Ask three boxing fans who would win between Mike Tyson and Mohammed Ali in their primes, and you’ll get five different answers. That’s the nature of professional sports and professional sports fans. We’re a passionate, opinionated bunch, and the what-if scenarios of dream match-ups we’ll never see can keep us blabbering for hours.
But every now and then we get a get a changing of the guard, as one all-time great slowly fades out and a new great emerges. Today in MotoGP, Marc Marquez is having a terrific year, and he’s poised to clinch another world championship this weekend in Thailand. Valentino Rossi on the other hand, who has been chomping at Marc’s bits in the standings for the passed few years, is having a season he’d rather forget. MotoGP fans won’t ever get to see these two living legends in their primes race against each other at the same time. The best we can do is use history and look at the numbers to determine who the more dominant racer was in their first 200 starts.
That’s exactly what CycleWorld did here. I don’t often link out to other motorcycle publications, because I like YouMotorcycle to do it’s own thing, but I liked what they put together here:
Earlier this year Marc Marquez celebrated his 200th MotoGP start, and that raised the question amongst fans. In their first 200 starts, who was the more dominant: The Ant of Cervera, or The Doctor?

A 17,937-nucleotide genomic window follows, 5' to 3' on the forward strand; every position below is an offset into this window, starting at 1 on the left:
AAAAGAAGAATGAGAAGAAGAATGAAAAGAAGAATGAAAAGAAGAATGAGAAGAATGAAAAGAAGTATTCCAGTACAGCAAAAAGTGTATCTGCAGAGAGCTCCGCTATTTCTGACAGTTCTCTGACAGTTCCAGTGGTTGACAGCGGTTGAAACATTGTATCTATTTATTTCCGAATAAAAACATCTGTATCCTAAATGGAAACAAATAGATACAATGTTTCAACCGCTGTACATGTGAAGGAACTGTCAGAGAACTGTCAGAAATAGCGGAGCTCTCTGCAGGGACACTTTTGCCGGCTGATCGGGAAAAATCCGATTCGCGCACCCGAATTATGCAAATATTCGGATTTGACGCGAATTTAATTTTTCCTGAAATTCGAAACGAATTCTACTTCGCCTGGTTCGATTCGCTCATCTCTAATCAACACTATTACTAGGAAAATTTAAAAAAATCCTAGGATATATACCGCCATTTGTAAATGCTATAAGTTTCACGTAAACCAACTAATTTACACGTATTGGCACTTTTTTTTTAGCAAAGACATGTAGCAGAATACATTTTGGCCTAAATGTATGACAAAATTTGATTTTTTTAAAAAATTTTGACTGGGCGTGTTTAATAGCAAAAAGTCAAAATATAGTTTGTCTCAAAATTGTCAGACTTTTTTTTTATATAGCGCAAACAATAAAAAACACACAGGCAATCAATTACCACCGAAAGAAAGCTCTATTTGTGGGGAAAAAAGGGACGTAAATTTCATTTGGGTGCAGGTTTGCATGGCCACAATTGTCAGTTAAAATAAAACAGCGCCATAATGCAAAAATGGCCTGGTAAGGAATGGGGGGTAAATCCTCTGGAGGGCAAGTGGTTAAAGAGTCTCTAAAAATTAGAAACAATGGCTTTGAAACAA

Looking strictly at world titles, the two are evenly matched. If most wins come next, than Rossi has 16% more than Marquez. That’s important, because if we look at 2nd place and 3rd place finishes the two are perfectly matched!
Marquez has a habit of testing, pushing, and feeling things out in free practice sessions and qualifying sessions before delivering one phenomenal qualifying lap time and taking pole position. In that area he completely outshines his competition 89 to 50.
Rossi’s counter-argument, aside from more wins, is a greater number of points 3,509 vs 3,201 which results in a greater point percentage, 70.18% vs. 64.02%.
Now, you might be reading this and thinking, well, Marquez is on his way to clinch his 8th world title this year, so we can round up to 8. Sure, but back in 2008, when Rossi hit his 200th MotoGP start, he went on to win the world title that year as well. So we could round Rossi’s 7 world titles to 8 as well. These two really couldn’t be any more evenly matched.
It’s easy to forget that Rossi in his prime was every bit as dominant as Marquez is today. Like Tyson vs. Ali, it’s a shame that we’ll never see these two in their prime compete against one another. But we can’t complain. We’re very lucky: On Sunday we get to watch two of the greatest motorcycle racers to ever suit up out on the track in Thailand. And I’ll cheer for a 40 year old Valentino any day.